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Early release of Abu Bakar Bashir will further harm perceptions of Indonesia

BY: Ross Taylor

Last Friday the alleged mastermind of the 2002 Bali bombings, Abu Bakar Bashir, walked-free from his prison cell in Bogor, located close to Jakarta.

His early release for ‘good behaviour and due to his age’ has understandably caused outrage and disbelief from many of the families whose lives were torn apart as 202 people – including 88 Australians – died in the explosions that ripped apart the Sri Club and Paddy’s Bar in Bali’s Kuta Beach. Another 202 people were injured.

The distress and anger of Bashir gaining his freedom is also shared by many Indonesians families, who lost 38 loved-ones in the same bombings.

Bashir had served two-thirds of a 15-year sentence for supporting militant training groups in Sumatra, but he has always denied any direct involvement in the Bali bombings, despite his role as the spiritual leader of Jemaah Islamiyah who carried-out the atrocities. Evidence suggests Bashir indeed did not have any direct role, however as Sidney Jones, director of the Jakarta-based Policy Analysis of Conflict remarked last week, “Bashir was in a position, when the bombers came to him to ask for his endorsement of their plans, to say ‘no’, but he didn’t.” As Bashir starts what remains of his life as a free man, experts seem to agree that his influence within Indonesia’s diminished terrorist movement will be minimal, and authorities will also monitor his actions closely.

The anger surrounding his early release may also damage further the perceptions in Australia of Indonesia where already around 60% of Australians hold some level of distrust of Indonesian people, despite the vast Muslim-majority of their 275 million population holding values and hopes similar to that of Australians. Indonesia is also home to 28 million Christians; more than double than here in Australia.

Any setback in how Australians perceive our neighbours to our north will also work against our own Interests. As China increases its presence in the South China Sea, and continues a bitter trade war with Australia, and with the USA facing unstable times, Indonesia is even more vital to Australia as a friend and ally who can work together to ensure security, stability and growth in our region. Both countries have also signed a major trade agreement recently, opening-up enormous opportunities in business partnerships, investment and exports. But in order to build close relations we also need mutual trust.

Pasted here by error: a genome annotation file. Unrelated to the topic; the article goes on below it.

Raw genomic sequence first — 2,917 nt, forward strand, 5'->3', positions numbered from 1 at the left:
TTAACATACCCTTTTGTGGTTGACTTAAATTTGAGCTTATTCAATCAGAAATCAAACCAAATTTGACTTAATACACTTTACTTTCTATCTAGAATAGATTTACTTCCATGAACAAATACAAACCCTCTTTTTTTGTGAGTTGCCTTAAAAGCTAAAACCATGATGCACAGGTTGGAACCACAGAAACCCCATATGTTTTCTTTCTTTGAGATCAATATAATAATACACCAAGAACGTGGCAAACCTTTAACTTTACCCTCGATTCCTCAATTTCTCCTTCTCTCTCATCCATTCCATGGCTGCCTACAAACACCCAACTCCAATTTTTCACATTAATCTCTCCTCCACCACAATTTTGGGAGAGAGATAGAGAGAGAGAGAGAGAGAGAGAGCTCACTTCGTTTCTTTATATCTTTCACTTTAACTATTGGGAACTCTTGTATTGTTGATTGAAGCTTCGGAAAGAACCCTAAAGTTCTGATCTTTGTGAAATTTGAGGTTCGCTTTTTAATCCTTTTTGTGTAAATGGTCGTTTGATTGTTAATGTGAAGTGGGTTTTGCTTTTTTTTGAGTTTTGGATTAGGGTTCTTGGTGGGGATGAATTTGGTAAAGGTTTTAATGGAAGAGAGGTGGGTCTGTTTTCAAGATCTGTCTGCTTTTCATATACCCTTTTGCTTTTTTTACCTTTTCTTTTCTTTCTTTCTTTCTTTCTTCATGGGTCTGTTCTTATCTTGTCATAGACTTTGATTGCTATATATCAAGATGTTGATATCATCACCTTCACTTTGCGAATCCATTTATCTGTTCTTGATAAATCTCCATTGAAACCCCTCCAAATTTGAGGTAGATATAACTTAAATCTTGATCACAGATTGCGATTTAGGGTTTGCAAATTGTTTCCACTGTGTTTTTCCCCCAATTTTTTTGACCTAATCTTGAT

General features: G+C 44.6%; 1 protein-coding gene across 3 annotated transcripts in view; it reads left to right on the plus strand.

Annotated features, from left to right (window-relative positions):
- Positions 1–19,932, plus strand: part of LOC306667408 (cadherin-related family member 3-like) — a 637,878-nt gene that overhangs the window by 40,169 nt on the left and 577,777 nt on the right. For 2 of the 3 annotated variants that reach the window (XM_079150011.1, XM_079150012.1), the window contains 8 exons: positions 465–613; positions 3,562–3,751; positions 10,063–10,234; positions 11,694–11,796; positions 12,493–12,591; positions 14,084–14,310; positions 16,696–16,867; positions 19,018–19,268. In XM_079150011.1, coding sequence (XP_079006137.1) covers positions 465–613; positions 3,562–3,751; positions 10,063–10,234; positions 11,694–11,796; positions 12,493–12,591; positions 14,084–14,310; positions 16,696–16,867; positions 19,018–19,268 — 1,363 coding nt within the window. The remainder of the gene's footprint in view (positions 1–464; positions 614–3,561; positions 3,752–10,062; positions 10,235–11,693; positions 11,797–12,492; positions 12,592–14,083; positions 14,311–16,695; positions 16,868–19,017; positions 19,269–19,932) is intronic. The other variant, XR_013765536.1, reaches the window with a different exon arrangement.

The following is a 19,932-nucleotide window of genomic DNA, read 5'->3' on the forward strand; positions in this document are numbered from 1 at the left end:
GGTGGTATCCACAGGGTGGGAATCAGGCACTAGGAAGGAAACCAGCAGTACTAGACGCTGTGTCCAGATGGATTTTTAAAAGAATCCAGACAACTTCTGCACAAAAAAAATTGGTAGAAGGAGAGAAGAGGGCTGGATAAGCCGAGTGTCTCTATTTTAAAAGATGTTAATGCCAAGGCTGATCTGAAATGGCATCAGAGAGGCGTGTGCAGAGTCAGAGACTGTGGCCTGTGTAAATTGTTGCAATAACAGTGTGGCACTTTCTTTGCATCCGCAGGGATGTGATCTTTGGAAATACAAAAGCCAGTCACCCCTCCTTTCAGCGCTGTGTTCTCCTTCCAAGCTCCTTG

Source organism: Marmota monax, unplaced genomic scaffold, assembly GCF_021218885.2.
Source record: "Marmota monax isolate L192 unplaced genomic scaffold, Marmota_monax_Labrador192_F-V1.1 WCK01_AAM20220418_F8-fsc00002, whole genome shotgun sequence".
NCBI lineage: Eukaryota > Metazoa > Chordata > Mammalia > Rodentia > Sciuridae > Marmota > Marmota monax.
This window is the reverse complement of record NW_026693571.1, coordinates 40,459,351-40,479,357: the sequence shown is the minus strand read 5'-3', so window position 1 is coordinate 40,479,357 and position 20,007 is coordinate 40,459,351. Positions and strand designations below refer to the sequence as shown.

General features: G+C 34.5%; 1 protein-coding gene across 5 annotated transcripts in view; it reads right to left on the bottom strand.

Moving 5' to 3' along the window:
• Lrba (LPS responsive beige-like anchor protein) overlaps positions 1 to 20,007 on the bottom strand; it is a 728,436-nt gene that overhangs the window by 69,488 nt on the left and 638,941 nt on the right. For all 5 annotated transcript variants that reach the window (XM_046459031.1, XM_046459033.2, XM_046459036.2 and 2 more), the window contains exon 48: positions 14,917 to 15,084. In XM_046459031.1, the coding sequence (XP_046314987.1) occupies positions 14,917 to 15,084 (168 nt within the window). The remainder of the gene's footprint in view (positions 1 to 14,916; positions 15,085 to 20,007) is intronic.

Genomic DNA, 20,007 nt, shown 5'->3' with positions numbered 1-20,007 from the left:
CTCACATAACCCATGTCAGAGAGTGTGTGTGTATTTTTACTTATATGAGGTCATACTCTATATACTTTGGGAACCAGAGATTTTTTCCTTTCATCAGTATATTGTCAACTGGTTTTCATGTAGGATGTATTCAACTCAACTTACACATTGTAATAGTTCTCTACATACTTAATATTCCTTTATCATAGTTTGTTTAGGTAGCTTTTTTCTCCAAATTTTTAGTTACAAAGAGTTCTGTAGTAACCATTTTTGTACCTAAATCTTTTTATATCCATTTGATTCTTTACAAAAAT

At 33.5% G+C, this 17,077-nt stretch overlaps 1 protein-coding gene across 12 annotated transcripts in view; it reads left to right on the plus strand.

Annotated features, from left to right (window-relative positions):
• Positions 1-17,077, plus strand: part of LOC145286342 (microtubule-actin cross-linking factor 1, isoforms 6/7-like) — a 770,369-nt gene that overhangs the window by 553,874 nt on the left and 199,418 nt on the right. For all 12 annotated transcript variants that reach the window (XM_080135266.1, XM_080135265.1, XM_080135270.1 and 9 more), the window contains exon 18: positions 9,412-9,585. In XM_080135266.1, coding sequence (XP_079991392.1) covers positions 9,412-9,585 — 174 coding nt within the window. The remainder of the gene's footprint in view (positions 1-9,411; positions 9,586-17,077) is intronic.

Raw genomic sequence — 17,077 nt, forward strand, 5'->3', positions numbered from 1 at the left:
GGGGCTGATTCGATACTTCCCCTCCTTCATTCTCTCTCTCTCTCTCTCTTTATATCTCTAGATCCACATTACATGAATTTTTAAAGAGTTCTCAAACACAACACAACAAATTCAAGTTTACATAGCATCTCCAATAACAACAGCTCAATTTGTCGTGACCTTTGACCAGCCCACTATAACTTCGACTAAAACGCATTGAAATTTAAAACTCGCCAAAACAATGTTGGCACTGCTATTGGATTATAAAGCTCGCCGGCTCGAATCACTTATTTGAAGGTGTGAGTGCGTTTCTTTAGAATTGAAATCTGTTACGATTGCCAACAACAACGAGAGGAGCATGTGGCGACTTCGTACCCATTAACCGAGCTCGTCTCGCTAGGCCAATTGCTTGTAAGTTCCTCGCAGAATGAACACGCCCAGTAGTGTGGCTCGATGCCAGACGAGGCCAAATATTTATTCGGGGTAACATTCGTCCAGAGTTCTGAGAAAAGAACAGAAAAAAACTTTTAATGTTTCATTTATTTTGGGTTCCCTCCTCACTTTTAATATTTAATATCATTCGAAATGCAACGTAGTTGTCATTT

Already Australia enjoys close working relations with the Indonesian defence force, intelligence agencies and policing where with the support of the Australian Federal Police, Indonesia’s National Police have destroyed the larger terrorist cells in their country, making Australia and holiday spots such as Bali far safer.

President Joko ‘Jokowi’ Widodo has always taken a hard-line on militant groups, recently arresting the young firebrand Muhammad Rizieq Shihab, the leader of the Islamic Defenders Front, charging him with incitement of criminal acts and holding large gatherings despite restrictions due to the Covid-19 pandemic that is impacting Indonesia badly.

Whilst most Australians, and Indonesians feel deeply that Bashir should remain in jail for life, it is important to know that Australia and Indonesian authorities have worked very hard to make our region safer from terrorism, and whilst Bashir is now free to promote ‘jihad’, this 82 year-old man now ‘enjoys’ far less admiration from militants than in previous years, and almost no respect or support from the vast majority of Indonesia people.

Ross B Taylor is the president of the Perth-based Indonesia Institute Inc.

Comments (2)

  1. Why does Australia not look at the bigger picture and focus on just one man rather than the amazing work that POLRI and the AFP have done. No wonder the perceptions of Indonesia are so bad.

    Adam Spencer

  2. Why does Australia not look at the bigger picture and focus on just one man rather than the amazing work that POLRI and the AFP have done. No wonder the perceptions of Indonesia are so bad.

    Adam Spencer

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